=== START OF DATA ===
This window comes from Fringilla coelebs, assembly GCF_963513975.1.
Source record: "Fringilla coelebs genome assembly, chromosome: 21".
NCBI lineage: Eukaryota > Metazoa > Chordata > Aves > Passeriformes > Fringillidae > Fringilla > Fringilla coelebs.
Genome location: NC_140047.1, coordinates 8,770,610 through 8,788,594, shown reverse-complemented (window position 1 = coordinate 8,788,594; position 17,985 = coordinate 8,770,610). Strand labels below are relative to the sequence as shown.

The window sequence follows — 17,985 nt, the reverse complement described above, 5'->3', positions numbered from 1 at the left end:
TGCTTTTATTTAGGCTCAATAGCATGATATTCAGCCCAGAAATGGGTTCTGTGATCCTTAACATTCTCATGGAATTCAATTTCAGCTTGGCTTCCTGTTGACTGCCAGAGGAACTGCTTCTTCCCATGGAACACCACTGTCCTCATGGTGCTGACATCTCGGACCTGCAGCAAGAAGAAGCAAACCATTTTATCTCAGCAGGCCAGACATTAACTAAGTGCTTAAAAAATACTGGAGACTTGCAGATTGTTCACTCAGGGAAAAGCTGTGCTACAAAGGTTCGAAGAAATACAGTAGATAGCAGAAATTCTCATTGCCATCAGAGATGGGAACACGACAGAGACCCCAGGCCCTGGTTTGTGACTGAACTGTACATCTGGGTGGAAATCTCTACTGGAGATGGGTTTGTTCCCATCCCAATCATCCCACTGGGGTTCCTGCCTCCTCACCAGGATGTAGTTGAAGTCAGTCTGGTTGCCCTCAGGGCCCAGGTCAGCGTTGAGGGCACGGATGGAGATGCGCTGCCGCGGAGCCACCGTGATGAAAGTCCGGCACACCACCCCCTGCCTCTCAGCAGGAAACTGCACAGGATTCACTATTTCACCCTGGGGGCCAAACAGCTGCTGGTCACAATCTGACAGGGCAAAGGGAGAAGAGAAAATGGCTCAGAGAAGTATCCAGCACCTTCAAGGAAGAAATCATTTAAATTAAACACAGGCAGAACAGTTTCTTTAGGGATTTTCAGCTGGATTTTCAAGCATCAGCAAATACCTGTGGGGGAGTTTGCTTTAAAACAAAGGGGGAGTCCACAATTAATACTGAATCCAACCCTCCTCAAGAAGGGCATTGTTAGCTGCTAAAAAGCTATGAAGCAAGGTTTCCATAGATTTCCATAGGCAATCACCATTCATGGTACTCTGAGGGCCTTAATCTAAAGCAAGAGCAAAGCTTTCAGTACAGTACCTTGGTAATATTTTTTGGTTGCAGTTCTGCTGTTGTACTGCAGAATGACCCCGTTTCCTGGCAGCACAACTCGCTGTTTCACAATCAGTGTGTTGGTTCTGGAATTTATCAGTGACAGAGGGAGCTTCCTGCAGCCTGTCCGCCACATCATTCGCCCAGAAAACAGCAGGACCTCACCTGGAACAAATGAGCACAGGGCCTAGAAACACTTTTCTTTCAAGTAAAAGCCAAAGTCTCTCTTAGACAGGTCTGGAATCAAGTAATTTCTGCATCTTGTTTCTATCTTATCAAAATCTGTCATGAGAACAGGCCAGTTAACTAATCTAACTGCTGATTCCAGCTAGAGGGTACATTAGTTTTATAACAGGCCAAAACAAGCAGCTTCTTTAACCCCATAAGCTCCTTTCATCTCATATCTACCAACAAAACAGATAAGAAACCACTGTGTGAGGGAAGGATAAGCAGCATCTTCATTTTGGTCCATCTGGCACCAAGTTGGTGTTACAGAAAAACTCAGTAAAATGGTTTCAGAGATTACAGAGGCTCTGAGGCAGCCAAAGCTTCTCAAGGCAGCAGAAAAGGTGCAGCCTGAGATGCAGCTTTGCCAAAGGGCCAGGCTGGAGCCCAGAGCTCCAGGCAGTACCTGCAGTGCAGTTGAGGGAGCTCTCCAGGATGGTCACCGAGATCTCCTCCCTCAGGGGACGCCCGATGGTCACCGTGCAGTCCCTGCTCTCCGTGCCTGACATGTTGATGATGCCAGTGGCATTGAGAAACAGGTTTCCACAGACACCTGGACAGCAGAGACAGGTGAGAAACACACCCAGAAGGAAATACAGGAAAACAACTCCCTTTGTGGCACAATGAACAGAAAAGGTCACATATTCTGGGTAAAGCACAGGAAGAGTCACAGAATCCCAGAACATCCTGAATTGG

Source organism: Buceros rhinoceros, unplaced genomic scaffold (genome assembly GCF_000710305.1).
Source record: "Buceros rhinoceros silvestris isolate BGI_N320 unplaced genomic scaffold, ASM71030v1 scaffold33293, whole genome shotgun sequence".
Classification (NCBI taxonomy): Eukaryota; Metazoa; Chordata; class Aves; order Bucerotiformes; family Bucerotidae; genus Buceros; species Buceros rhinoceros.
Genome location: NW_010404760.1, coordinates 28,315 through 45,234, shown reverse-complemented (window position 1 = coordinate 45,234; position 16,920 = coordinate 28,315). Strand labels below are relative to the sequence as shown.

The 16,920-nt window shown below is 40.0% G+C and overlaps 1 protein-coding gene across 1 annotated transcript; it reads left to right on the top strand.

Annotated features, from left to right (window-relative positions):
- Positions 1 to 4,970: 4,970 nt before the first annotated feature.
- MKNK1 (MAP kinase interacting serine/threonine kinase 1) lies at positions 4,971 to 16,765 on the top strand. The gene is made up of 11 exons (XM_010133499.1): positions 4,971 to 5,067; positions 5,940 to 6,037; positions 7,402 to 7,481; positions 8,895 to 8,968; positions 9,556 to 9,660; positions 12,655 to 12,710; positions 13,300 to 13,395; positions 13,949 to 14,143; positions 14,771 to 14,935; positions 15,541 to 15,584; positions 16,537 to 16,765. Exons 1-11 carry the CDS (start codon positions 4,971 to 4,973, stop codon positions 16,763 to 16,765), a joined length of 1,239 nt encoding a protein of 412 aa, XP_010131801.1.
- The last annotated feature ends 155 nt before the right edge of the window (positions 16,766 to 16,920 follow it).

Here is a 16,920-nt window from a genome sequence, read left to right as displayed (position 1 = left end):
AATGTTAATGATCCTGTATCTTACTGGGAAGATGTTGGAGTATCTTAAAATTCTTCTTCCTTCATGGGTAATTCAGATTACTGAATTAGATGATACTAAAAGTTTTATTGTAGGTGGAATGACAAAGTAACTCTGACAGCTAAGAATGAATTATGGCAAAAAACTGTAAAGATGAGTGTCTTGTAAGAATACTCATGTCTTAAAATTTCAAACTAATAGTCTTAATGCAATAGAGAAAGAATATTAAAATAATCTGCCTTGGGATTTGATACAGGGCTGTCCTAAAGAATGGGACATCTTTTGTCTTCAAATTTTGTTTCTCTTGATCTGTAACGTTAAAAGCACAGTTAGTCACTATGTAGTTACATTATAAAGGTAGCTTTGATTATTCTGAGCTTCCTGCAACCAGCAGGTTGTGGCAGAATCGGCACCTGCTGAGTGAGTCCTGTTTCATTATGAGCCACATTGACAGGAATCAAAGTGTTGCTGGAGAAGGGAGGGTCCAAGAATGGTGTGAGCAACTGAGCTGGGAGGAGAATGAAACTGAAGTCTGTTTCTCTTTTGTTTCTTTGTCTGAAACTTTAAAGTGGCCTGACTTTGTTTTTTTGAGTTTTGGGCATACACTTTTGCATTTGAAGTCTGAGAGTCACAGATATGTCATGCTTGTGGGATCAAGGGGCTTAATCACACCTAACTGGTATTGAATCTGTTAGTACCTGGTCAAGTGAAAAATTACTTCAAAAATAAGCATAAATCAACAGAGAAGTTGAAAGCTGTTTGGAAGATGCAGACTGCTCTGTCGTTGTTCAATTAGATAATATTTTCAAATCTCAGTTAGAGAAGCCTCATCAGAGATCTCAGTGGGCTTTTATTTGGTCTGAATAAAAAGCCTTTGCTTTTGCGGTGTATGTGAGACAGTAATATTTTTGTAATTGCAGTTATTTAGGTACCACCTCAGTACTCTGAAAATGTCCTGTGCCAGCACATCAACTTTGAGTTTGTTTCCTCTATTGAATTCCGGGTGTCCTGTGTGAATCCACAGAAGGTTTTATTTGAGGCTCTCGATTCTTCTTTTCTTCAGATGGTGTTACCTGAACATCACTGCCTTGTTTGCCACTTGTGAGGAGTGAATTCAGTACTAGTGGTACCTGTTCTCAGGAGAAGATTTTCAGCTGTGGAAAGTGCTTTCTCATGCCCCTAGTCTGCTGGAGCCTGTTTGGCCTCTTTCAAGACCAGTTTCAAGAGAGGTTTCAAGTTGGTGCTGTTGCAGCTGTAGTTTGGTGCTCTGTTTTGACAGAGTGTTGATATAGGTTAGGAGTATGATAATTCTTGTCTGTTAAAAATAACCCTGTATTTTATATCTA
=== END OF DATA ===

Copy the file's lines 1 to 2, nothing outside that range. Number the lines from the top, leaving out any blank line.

This window comes from Fringilla coelebs, assembly GCF_963513975.1.
Source record: "Fringilla coelebs genome assembly, chromosome: 21".